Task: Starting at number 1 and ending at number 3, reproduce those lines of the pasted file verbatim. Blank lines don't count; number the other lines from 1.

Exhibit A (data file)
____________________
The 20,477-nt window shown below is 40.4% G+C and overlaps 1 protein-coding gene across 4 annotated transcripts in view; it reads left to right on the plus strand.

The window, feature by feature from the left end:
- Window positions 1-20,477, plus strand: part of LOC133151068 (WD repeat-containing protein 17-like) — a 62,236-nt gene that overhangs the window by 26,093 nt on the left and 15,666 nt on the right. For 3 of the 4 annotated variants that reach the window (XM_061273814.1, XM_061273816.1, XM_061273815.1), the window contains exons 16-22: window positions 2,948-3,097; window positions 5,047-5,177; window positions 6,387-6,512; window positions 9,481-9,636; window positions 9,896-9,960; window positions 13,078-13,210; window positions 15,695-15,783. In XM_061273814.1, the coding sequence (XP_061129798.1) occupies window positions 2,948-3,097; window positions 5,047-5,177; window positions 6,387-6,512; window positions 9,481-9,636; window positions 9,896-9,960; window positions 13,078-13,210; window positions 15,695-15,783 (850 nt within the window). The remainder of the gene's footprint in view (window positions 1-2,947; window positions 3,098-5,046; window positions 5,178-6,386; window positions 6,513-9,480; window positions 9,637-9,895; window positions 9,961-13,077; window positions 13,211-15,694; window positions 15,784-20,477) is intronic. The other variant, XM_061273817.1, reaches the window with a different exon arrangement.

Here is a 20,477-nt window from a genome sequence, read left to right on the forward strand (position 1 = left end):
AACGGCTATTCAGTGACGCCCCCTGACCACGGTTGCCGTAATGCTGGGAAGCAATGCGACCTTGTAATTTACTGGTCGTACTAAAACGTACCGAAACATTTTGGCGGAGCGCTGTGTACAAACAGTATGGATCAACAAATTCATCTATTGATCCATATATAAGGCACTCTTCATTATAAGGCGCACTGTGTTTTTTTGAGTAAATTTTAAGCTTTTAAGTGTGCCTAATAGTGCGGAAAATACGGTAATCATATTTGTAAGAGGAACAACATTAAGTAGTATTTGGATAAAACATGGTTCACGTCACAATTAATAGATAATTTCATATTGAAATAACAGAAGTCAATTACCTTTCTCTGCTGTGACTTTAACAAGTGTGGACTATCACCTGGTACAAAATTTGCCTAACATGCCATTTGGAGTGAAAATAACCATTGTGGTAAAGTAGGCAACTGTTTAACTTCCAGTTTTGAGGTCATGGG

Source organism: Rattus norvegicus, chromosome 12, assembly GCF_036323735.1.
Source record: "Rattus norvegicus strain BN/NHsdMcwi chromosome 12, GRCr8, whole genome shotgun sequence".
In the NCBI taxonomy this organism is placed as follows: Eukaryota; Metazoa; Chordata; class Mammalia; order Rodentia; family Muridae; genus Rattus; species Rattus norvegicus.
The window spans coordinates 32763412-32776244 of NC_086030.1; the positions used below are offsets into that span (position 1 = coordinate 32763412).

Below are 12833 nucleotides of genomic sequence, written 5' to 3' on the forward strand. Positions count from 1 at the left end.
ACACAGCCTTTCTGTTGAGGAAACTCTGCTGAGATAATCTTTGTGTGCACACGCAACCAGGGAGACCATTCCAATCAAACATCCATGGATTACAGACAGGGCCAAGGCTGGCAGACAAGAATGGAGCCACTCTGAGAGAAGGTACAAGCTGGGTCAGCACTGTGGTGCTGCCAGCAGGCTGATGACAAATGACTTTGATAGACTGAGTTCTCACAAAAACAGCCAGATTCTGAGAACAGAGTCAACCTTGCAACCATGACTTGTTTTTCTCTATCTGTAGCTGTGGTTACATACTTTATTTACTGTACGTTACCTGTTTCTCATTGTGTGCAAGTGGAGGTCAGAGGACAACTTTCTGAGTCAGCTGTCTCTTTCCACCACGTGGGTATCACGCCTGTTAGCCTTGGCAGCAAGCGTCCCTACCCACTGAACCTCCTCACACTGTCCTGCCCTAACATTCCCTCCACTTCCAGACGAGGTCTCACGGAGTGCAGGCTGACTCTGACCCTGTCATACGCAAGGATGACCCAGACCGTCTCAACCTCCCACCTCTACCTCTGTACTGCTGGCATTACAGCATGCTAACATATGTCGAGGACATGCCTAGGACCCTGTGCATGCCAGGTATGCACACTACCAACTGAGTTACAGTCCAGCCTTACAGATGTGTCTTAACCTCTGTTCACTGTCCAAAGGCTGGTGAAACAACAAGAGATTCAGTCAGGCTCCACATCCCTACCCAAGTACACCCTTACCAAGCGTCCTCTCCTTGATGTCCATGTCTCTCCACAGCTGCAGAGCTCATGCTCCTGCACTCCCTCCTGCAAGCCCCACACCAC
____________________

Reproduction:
The 20,477-nt window shown below is 40.4% G+C and overlaps 1 protein-coding gene across 4 annotated transcripts in view; it reads left to right on the plus strand.

The window, feature by feature from the left end:
- Window positions 1-20,477, plus strand: part of LOC133151068 (WD repeat-containing protein 17-like) — a 62,236-nt gene that overhangs the window by 26,093 nt on the left and 15,666 nt on the right. For 3 of the 4 annotated variants that reach the window (XM_061273814.1, XM_061273816.1, XM_061273815.1), the window contains exons 16-22: window positions 2,948-3,097; window positions 5,047-5,177; window positions 6,387-6,512; window positions 9,481-9,636; window positions 9,896-9,960; window positions 13,078-13,210; window positions 15,695-15,783. In XM_061273814.1, the coding sequence (XP_061129798.1) occupies window positions 2,948-3,097; window positions 5,047-5,177; window positions 6,387-6,512; window positions 9,481-9,636; window positions 9,896-9,960; window positions 13,078-13,210; window positions 15,695-15,783 (850 nt within the window). The remainder of the gene's footprint in view (window positions 1-2,947; window positions 3,098-5,046; window positions 5,178-6,386; window positions 6,513-9,480; window positions 9,637-9,895; window positions 9,961-13,077; window positions 13,211-15,694; window positions 15,784-20,477) is intronic. The other variant, XM_061273817.1, reaches the window with a different exon arrangement.